Topics: Surgery , Robotics
Commentary by Dr. Valentin Fuster
Mechanical Engineering. 2015;137(09):S11-S14. doi:10.1115/1.2015-Sep-8.
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This article demonstrates on the use of closed-loop surgery methods in magnetic resonance imaging (MRI). MRI is a highly effective soft tissue imaging system, and the ability to utilize this procedure in-vivo coupled with precision computer controlled motion will prove to be an invaluable asset in the future development of minimally invasive surgery. Robotic assistance has been investigated for guiding instrument placement in MRI, beginning with neurosurgery and later percutaneous interventions with some examples shown in the paper. In order for a system to compatible with the MRI environment, it should: be safe in the MRI environment, preserve the image quality, and be able to operate unaffected by the scanner’s electric and magnetic fields. Closed loop control requires multiple levels of feedback. Optical encoders have proven to be successful for position sensing inside the scanner bore during imaging when coupled with differential line drivers, filtering appropriate electrical lines, and thoroughly shielding cables to minimize electromagnetic interference (EMI).

Commentary by Dr. Valentin Fuster
Mechanical Engineering. 2015;137(09):S15-S18. doi:10.1115/1.2015-Sep-9.
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The article focuses on developing an algorithm for automation based on stereo computer vision and dynamic registration in a surgical robotic context. The performance of the algorithm was further tested experimentally utilizing the block transfer task which corresponds to tissue manipulation as designed by Fundamentals of Laparoscopic Surgery (FLS). The surgical robotics field as a whole progresses towards the reduction of invasiveness limiting the trauma at the periphery of the surgical site and increase of semi-autonomous operation while positioning the surgeon as a decision maker rather than as an operator. The autonomous FLS task is implemented successfully and tested experimentally with the Raven II surgical robot system. The data indicate that the autonomous operational mode has better overall performance and limited tool-environment interaction compared with the human teleoperation mode. Surgeon’s intention may also be extracted from a database that may lead to seamless switching between the human operator and the autonomous system and in that sense, it may allow the autonomous algorithm to cope with more complex surgical environments.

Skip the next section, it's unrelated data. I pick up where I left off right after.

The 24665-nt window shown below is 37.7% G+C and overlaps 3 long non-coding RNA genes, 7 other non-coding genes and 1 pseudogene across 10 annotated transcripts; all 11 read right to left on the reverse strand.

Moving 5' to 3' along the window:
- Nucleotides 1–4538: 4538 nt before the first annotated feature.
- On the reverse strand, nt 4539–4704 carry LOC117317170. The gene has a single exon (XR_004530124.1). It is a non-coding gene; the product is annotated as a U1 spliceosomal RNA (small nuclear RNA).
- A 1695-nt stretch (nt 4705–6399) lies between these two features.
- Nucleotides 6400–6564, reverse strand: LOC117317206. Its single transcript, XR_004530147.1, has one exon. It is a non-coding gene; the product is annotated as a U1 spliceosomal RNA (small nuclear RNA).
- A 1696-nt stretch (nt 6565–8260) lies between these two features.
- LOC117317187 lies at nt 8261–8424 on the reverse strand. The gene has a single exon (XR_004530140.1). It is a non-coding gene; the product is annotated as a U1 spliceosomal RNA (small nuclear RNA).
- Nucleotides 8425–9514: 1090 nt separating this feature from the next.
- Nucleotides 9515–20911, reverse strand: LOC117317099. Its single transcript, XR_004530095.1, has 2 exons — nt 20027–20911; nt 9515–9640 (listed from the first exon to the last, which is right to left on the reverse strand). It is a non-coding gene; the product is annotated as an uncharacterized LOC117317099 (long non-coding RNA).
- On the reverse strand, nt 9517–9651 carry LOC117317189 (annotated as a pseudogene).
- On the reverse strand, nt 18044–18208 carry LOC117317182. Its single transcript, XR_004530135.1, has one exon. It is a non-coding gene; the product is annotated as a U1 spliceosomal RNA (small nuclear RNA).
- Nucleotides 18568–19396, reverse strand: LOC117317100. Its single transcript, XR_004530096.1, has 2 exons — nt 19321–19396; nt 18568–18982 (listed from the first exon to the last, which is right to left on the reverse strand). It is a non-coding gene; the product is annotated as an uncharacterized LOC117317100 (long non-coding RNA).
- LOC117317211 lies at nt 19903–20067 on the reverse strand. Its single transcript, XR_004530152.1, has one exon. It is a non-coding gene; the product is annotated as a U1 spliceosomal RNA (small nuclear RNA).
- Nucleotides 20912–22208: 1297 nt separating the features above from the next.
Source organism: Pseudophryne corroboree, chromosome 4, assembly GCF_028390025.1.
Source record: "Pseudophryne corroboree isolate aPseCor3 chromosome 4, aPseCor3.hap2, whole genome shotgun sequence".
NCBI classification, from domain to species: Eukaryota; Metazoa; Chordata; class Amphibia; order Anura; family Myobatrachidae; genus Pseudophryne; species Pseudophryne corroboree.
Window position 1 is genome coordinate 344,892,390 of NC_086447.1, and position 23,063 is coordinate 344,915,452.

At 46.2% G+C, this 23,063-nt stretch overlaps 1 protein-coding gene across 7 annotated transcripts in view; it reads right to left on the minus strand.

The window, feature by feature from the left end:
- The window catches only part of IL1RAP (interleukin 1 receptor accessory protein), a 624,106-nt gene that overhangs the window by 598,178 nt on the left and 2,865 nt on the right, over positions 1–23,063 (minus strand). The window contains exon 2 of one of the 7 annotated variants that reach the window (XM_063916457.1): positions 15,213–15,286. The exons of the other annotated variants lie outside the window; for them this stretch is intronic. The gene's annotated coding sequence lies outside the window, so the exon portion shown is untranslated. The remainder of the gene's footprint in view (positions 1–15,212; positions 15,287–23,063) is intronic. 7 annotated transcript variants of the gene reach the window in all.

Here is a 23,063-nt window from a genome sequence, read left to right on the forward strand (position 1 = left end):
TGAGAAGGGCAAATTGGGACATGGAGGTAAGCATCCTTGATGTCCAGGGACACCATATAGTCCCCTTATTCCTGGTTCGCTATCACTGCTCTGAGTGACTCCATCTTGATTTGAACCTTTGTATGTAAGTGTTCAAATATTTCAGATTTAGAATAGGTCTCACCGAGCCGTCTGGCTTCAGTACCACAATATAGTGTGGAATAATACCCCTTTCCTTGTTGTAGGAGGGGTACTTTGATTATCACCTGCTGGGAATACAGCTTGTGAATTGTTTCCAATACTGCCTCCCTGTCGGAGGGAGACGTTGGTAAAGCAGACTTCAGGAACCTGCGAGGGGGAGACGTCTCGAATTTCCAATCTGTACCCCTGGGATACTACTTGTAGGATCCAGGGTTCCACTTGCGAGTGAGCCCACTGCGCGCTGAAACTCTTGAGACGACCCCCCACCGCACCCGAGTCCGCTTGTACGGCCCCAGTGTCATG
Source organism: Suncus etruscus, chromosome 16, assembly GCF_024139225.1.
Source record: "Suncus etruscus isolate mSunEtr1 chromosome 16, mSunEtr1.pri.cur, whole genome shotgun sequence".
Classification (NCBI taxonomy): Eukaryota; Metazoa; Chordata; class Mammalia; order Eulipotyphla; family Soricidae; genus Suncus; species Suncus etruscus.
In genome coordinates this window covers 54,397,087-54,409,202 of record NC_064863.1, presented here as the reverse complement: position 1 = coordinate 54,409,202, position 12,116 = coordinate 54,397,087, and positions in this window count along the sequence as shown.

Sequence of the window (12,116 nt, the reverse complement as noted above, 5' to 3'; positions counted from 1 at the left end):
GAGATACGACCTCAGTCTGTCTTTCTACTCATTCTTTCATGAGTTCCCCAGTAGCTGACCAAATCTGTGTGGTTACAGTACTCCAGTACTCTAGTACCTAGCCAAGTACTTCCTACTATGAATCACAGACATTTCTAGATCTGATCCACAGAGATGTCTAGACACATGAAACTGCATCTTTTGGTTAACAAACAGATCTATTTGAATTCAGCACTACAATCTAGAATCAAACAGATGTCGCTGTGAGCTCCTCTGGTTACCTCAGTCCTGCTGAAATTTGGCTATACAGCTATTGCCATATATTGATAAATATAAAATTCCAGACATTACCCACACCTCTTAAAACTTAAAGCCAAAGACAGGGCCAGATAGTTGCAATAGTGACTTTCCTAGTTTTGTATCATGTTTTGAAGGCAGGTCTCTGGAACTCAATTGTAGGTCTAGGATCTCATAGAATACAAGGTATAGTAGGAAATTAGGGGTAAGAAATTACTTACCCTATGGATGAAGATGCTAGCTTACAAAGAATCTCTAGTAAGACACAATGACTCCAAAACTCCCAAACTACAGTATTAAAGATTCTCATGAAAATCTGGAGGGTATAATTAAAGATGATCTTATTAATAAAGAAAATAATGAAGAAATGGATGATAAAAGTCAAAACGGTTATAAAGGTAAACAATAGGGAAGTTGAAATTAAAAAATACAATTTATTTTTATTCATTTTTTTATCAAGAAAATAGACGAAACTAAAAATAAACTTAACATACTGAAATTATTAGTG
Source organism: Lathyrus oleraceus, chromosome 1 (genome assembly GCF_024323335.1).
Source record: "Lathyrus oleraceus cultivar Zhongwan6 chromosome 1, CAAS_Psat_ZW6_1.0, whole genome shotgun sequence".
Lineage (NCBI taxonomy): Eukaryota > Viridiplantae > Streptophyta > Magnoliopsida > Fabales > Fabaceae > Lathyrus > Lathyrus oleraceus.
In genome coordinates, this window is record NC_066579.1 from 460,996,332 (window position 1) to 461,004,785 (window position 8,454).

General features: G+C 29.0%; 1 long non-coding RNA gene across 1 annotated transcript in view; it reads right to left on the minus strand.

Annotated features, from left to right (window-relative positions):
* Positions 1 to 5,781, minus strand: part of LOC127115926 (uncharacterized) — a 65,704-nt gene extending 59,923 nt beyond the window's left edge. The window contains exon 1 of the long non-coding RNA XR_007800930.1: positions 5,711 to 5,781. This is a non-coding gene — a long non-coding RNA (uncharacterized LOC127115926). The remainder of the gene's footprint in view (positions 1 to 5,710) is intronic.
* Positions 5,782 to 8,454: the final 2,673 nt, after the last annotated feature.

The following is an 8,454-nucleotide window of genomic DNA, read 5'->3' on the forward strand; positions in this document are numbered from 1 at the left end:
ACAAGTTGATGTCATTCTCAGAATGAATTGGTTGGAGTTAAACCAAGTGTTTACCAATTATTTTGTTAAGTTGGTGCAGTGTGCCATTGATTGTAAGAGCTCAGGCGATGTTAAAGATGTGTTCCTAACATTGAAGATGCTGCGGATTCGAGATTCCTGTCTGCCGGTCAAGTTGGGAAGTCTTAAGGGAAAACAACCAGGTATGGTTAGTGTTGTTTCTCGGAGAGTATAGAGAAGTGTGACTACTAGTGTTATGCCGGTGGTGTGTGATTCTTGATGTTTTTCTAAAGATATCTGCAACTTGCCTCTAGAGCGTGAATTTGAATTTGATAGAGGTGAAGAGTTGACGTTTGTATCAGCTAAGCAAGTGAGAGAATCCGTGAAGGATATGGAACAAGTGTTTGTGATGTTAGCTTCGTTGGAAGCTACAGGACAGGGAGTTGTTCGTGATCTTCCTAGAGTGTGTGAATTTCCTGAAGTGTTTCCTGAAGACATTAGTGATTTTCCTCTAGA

Commentary by Dr. Valentin Fuster
Mechanical Engineering. 2015;137(09):S19-S22. doi:10.1115/1.2015-Sep-10.
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This article reviews on modular interoperability of the software that is used for these types of systems. One key point is that while hierarchical multi-rate control may be suitable for the master and slave robots, there is also a requirement to handle the video and ultrasound images. This article presented an overview of surgical robot systems, with the recognition that these systems are not just robots, but integrated systems that include robots, databases, and real-time sensors such as video and other medical imaging devices. Common research platforms, such as the da Vinci Research Kit and Raven II, have recently become available. This has underscored the need for modular software interoperability, so that researchers can share software modules and more easily integrate other robots and devices. Standardization and interoperability are most applicable at the higher software layers, and can benefit from the availability of widely-adopted middleware such as ROS. Other interface protocols, such as OpenIGTLink, can be useful due to their wide support within the medical imaging and image-guided intervention domains.